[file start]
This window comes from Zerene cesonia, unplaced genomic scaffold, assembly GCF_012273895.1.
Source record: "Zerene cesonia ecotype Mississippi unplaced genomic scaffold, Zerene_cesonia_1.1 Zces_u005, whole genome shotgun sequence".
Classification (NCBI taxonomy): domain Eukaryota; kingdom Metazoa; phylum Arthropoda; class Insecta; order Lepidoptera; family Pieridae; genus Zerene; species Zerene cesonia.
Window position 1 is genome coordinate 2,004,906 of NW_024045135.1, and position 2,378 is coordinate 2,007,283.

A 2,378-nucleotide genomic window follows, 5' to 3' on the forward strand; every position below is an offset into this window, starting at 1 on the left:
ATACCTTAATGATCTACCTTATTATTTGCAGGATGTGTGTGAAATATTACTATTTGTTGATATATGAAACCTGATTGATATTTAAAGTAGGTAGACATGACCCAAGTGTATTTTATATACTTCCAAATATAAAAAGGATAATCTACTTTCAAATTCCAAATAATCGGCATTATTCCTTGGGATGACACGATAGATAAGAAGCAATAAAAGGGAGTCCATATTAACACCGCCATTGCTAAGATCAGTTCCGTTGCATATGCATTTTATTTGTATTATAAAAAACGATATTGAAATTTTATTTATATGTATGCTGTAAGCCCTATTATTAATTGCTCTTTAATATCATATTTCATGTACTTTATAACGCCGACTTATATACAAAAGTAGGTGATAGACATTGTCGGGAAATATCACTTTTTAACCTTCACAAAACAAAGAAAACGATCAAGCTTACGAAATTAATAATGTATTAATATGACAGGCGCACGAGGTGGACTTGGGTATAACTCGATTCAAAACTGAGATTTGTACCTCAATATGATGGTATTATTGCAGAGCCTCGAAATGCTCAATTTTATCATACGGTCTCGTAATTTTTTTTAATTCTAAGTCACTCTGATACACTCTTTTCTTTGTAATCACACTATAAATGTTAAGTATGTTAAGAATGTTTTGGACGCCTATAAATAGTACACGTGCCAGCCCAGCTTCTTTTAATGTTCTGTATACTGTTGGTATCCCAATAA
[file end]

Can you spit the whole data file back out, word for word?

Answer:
This window comes from Zerene cesonia, unplaced genomic scaffold, assembly GCF_012273895.1.
Source record: "Zerene cesonia ecotype Mississippi unplaced genomic scaffold, Zerene_cesonia_1.1 Zces_u005, whole genome shotgun sequence".
Classification (NCBI taxonomy): domain Eukaryota; kingdom Metazoa; phylum Arthropoda; class Insecta; order Lepidoptera; family Pieridae; genus Zerene; species Zerene cesonia.
Window position 1 is genome coordinate 2,004,906 of NW_024045135.1, and position 2,378 is coordinate 2,007,283.

A 2,378-nucleotide genomic window follows, 5' to 3' on the forward strand; every position below is an offset into this window, starting at 1 on the left:
ATACCTTAATGATCTACCTTATTATTTGCAGGATGTGTGTGAAATATTACTATTTGTTGATATATGAAACCTGATTGATATTTAAAGTAGGTAGACATGACCCAAGTGTATTTTATATACTTCCAAATATAAAAAGGATAATCTACTTTCAAATTCCAAATAATCGGCATTATTCCTTGGGATGACACGATAGATAAGAAGCAATAAAAGGGAGTCCATATTAACACCGCCATTGCTAAGATCAGTTCCGTTGCATATGCATTTTATTTGTATTATAAAAAACGATATTGAAATTTTATTTATATGTATGCTGTAAGCCCTATTATTAATTGCTCTTTAATATCATATTTCATGTACTTTATAACGCCGACTTATATACAAAAGTAGGTGATAGACATTGTCGGGAAATATCACTTTTTAACCTTCACAAAACAAAGAAAACGATCAAGCTTACGAAATTAATAATGTATTAATATGACAGGCGCACGAGGTGGACTTGGGTATAACTCGATTCAAAACTGAGATTTGTACCTCAATATGATGGTATTATTGCAGAGCCTCGAAATGCTCAATTTTATCATACGGTCTCGTAATTTTTTTTAATTCTAAGTCACTCTGATACACTCTTTTCTTTGTAATCACACTATAAATGTTAAGTATGTTAAGAATGTTTTGGACGCCTATAAATAGTACACGTGCCAGCCCAGCTTCTTTTAATGTTCTGTATACTGTTGGTATCCCAATAA